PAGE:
• Millennials have information literally in the palms of their hands and passively receive information constantly. They will not actively return to websites for updates.[11] To keep messages fresh in the minds of Millennials, charities must be active on social media. Create a Facebook page, Twitter and Instagram accounts, and a Foursquare location.  Allow Millennials to “follow” you online, encourage them to “share” posts and their experiences with their social network, and enable them to “check in” to your event or location. Posting regular updates to these accounts will push information directly to individuals you are trying to engage. This not only allows a constant stream of information from your organisation to Gen Y but also speaks to the peer-driven sentiments of this generation; 40% of Millennials would share a request for help with their social network via social media.[12]

Our report Reviewing and Revitalising Workplace Giving contains more recommendations for employers and their workplace giving programs.

Engage #TheGivingGeneration and they will give for generations.

 

By Rose Khattar, Jillian Kornie, Hilary Qin and Jeffrey Yuan

[1] Generation We Not Me Report (March 2014) Optus <https://media.optus.com.au/wp-content/uploads/2014/03/Optus-RockCorps-Generation-We-Not-Me-Report_FINAL.pdf>

[2] Young Adults: Then and now (10 April 2013) Australian Bureau of Statistics <http://www.abs.gov.au/AUSSTATS/abs@.nsf/Lookup/4102.0Main+Features40April+2013#asmaller>

[3] Portraying Generation Y (2015) Hays <http://www.hays.com.au/media-centre/research/generation-y/index.htm>

[4] Portraying Generation Y (2015) Hays <http://www.hays.com.au/media-centre/research/generation-y/index.htm>

[5] What is Workplace Giving? (2014) The Australian Charities Fund <http://australiancharitiesfund.org.au/workplace-giving/>

[6] The 2013 Millennial Impact Report: Connect, Involve, Give (November 2014) Case Foundation <http://casefoundation.org/wp-content/uploads/2014/11/MillennialImpactReport-2013.pdf>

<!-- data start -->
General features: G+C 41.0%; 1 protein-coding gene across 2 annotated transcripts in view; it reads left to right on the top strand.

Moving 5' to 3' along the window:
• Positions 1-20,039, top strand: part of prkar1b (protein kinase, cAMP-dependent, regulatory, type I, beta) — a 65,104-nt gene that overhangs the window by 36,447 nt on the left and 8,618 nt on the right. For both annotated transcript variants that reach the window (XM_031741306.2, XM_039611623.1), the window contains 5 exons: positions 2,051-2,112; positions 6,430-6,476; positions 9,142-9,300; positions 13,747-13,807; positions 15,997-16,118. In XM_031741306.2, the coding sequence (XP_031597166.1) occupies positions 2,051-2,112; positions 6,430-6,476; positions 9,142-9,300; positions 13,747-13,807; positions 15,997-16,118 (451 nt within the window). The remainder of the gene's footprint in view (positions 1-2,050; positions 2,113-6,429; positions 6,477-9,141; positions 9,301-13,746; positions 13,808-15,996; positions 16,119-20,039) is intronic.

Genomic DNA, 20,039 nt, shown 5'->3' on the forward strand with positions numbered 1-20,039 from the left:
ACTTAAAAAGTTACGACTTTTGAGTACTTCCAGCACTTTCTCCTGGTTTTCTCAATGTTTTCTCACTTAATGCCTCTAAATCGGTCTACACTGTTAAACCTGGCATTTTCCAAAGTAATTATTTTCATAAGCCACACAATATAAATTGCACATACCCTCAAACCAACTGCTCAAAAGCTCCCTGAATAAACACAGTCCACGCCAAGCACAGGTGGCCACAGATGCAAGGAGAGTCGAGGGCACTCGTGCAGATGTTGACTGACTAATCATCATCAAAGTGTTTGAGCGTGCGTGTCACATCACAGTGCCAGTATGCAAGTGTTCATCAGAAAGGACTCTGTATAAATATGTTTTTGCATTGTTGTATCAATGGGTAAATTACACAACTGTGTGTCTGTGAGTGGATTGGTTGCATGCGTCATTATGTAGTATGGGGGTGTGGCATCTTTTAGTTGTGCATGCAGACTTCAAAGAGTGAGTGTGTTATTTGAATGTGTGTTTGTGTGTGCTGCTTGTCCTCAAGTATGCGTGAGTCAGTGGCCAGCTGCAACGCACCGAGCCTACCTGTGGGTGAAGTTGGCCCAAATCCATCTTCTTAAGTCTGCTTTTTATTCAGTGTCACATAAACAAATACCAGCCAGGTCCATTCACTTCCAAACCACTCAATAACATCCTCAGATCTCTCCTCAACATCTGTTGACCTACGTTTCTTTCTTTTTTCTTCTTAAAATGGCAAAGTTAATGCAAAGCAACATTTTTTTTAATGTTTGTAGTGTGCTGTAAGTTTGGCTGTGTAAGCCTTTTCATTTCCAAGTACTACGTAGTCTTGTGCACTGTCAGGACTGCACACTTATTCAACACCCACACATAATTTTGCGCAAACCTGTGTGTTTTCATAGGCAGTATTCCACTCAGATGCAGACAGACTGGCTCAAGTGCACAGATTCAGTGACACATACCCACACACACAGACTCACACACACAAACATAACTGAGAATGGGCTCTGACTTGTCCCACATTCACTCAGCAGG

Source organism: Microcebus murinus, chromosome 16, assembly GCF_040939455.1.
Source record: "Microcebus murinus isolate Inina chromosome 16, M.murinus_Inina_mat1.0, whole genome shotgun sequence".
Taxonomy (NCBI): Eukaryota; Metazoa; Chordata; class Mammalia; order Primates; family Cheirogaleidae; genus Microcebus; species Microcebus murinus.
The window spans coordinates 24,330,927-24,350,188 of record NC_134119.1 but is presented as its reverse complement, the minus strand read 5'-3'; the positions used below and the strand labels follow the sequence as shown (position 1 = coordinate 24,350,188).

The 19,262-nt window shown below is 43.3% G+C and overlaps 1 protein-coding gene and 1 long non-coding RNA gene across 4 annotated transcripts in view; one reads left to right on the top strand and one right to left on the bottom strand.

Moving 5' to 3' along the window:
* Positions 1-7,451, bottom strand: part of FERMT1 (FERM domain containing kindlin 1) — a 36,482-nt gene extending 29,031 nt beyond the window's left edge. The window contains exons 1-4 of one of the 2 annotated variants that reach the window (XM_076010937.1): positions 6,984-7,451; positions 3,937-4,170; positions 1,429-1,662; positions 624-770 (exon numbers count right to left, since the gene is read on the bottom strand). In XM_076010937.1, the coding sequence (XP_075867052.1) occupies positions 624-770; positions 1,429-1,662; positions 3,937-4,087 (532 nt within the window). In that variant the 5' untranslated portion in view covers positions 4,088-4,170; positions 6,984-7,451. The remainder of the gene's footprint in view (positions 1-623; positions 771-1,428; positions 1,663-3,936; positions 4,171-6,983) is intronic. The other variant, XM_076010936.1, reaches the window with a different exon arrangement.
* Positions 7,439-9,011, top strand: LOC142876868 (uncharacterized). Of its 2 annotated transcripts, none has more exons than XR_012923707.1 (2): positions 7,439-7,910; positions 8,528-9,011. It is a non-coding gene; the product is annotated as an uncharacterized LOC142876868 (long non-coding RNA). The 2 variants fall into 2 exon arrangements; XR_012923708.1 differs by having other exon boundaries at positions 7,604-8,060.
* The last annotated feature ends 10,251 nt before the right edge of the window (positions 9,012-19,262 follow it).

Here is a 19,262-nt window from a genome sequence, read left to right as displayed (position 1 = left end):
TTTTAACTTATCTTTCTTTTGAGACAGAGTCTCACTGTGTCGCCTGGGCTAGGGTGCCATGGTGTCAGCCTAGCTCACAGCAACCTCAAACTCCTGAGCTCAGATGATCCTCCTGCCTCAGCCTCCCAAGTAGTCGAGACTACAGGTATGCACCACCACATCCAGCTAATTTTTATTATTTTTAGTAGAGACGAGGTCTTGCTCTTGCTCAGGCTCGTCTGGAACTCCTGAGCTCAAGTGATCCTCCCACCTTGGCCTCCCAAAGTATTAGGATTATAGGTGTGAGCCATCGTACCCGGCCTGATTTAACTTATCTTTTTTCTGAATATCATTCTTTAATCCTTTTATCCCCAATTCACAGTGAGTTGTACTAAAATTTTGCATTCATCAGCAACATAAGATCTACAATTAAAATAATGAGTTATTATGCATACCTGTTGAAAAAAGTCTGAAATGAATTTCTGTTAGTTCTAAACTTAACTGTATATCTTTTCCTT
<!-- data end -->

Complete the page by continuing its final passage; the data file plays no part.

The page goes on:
[7] The 2013 Millennial Impact Report: Connect, Involve, Give (November 2014) Case Foundation <http://casefoundation.org/wp-content/uploads/2014/11/MillennialImpactReport-2013.pdf>

[8] The 2013 Millennial Impact Report: Connect, Involve, Give (November 2014) Case Foundation <http://casefoundation.org/wp-content/uploads/2014/11/MillennialImpactReport-2013.pdf>

[9] The 2013 Millennial Impact Report: Connect, Involve, Give (November 2014) Case Foundation <http://casefoundation.org/wp-content/uploads/2014/11/MillennialImpactReport-2013.pdf>

[10] The 2013 Millennial Impact Report: Connect, Involve, Give (November 2014) Case Foundation <http://casefoundation.org/wp-content/uploads/2014/11/MillennialImpactReport-2013.pdf>

[11] The 2013 Millennial Impact Report: Connect, Involve, Give (November 2014) Case Foundation <http://casefoundation.org/wp-content/uploads/2014/11/MillennialImpactReport-2013.pdf>

[12] The 2013 Millennial Impact Report: Connect, Involve, Give (November 2014) Case Foundation <http://casefoundation.org/wp-content/uploads/2014/11/MillennialImpactReport-2013.pdf>

Hannah ZhangThe Giving Generation